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Topic: Tutorial - how to turn your stitching into a cute little hanging!  (Read 3043 times)
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« on: March 27, 2006 11:25:33 PM »

So you've finished your cross-sitch.  You don't have the sewing machine skills to make it into a pillow, but its not the right dimensions for a frame.  What's a craftster to do?

I came up with a way to make a very cute little hanging that can be hung pretty much anywhere.

- finished project
- steam-a-seam2-lite 1/2-in on a spool (or any heat-activated fuseable web material, preferably the double-stick kind)
- iron
- flat surface to iron on
- scissors (although I recommend sucking it up and buying a rotary tool and mat, its soooo worth it and really not very expensive)
- ribbon
- light-colored cotton or linen backing material (use a spare piece if you have one lying around, or pick up a quarter flat)
- a needle or pin

1. Trim the edges of your project so there is an even border of fabric around your design.  I did a 1-inch border.
2. Fray each edge.  Starting on the right side, gently pull the outer strip (it is probably already coming off a bit as aida likes to fray).  Decide how wide you want your fray (I did five strips).  Pull each strip gently.  When it gets stuck, use the needle or pin to push it out.
3. Measure your aida legnth and width (not including the fray). Cut a piece of your backing material to be an inch longer and wider.
4. Cut a 1/2-in square out of each corner of the backing. You now have little 1/2-in wide "flaps" on each side of your material.
5. Cut 8 pieces of fuseable web:  4 the width of your project and 4 the length.
7. Lay the material down, wrong side up. Lay a piece of fuseable web on a flap, fold the flap over (so the fuseable web sandwiched inbetween) and iron it.  Do this for all four flaps. Now you have a nice pice of "hemmed" material.
8. Cut two little squares of fuseable web.  Stick one on each end of the ribbon, then stick the ribbon on the top two corners of your project, on the back side.  Iron this.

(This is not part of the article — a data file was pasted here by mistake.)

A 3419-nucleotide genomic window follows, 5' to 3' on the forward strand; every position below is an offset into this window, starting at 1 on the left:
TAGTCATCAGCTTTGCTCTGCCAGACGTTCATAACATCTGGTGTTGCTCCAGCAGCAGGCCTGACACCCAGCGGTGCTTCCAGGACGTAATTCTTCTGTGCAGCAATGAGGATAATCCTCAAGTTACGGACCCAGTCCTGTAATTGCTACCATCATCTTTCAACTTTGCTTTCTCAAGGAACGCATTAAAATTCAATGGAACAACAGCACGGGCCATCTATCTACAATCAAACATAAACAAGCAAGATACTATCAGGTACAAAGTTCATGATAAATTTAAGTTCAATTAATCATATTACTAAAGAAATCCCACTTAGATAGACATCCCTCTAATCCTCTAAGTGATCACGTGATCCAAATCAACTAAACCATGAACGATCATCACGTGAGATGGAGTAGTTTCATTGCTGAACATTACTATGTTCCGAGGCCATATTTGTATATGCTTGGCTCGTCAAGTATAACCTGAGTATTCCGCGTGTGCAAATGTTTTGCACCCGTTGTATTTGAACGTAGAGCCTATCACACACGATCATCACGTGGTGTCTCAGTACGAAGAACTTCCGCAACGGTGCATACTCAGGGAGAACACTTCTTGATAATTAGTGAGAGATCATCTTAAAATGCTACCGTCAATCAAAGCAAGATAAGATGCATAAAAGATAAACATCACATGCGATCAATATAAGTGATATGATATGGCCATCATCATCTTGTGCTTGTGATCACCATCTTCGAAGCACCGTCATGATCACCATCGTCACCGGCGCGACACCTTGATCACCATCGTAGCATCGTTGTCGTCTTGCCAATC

9. Stick your remaining fuseable web on the edges of the back of the backing material.  Lay the project face down, and stick the backing material down, face up.  Iron.

Now you have a cute little hanging, perfect for hanging on a wall, bulletin board, knob or on any random corner or hook.

- I was really worried that the fuseable web would come through the holes in the aida and get all gummy, but this was not the case at all.
- The reason I say to use light-colored backing is because darker material will show through and make your project look less bright. Of course, if you used dark aida, use dark backing fabric.
- This can also be done with regular embroidery on any non-heat-sensitive material.  Skip step 2, and in step 3 cut the backing the same size.  Do steps 4 and 7 for the project material as well.
« Last Edit: September 28, 2017 10:47:15 AM by kittykill - Reason: Photobucket access change » THIS ROCKS   Logged
« Reply #1 on: April 07, 2006 12:49:48 AM »

woah! that's quite a message on your piece! I think this is a good idea, I'm going to try it.
« Reply #2 on: April 07, 2006 07:01:42 PM »

Heehee yeah it's a joke between my roommate and I, who both speak French.  Aparently when most Americans say "merci beaucoup" they don't pronounce the last syllable right and it comes out sounding like "beau cul"  heehee.
« Reply #3 on: April 12, 2006 08:37:26 PM »

"Thanks, nice ass"? At first glance I thought I had misread it! Hahaha, I love it!

Loose pleats sink fleets

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